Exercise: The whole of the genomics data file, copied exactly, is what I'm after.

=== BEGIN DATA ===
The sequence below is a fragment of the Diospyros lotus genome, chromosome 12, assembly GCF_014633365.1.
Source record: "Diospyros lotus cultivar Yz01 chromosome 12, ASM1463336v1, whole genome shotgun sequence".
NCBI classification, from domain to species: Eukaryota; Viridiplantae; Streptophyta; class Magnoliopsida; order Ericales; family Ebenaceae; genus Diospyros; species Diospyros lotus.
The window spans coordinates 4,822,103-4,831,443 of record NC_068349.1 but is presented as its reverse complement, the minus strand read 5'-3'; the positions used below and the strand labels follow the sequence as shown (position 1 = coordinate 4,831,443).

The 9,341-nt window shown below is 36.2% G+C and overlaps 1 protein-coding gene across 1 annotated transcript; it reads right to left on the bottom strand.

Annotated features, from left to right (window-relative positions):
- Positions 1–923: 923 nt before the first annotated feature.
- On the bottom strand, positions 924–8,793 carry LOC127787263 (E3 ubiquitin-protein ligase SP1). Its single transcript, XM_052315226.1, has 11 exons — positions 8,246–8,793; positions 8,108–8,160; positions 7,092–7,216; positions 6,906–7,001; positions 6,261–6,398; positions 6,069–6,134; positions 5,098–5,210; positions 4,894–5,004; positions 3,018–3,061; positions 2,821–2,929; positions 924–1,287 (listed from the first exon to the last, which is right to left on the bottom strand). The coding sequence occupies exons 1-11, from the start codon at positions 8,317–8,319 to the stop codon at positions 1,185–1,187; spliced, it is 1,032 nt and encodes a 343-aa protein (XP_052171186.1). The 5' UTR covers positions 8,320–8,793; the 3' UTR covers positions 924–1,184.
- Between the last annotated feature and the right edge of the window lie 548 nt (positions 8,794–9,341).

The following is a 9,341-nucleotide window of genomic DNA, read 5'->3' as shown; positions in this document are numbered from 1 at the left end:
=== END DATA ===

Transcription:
The sequence below is a fragment of the Diospyros lotus genome, chromosome 12, assembly GCF_014633365.1.
Source record: "Diospyros lotus cultivar Yz01 chromosome 12, ASM1463336v1, whole genome shotgun sequence".
NCBI classification, from domain to species: Eukaryota; Viridiplantae; Streptophyta; class Magnoliopsida; order Ericales; family Ebenaceae; genus Diospyros; species Diospyros lotus.
The window spans coordinates 4,822,103-4,831,443 of record NC_068349.1 but is presented as its reverse complement, the minus strand read 5'-3'; the positions used below and the strand labels follow the sequence as shown (position 1 = coordinate 4,831,443).

The 9,341-nt window shown below is 36.2% G+C and overlaps 1 protein-coding gene across 1 annotated transcript; it reads right to left on the bottom strand.

Annotated features, from left to right (window-relative positions):
- Positions 1–923: 923 nt before the first annotated feature.
- On the bottom strand, positions 924–8,793 carry LOC127787263 (E3 ubiquitin-protein ligase SP1). Its single transcript, XM_052315226.1, has 11 exons — positions 8,246–8,793; positions 8,108–8,160; positions 7,092–7,216; positions 6,906–7,001; positions 6,261–6,398; positions 6,069–6,134; positions 5,098–5,210; positions 4,894–5,004; positions 3,018–3,061; positions 2,821–2,929; positions 924–1,287 (listed from the first exon to the last, which is right to left on the bottom strand). The coding sequence occupies exons 1-11, from the start codon at positions 8,317–8,319 to the stop codon at positions 1,185–1,187; spliced, it is 1,032 nt and encodes a 343-aa protein (XP_052171186.1). The 5' UTR covers positions 8,320–8,793; the 3' UTR covers positions 924–1,184.
- Between the last annotated feature and the right edge of the window lie 548 nt (positions 8,794–9,341).

The following is a 9,341-nucleotide window of genomic DNA, read 5'->3' as shown; positions in this document are numbered from 1 at the left end: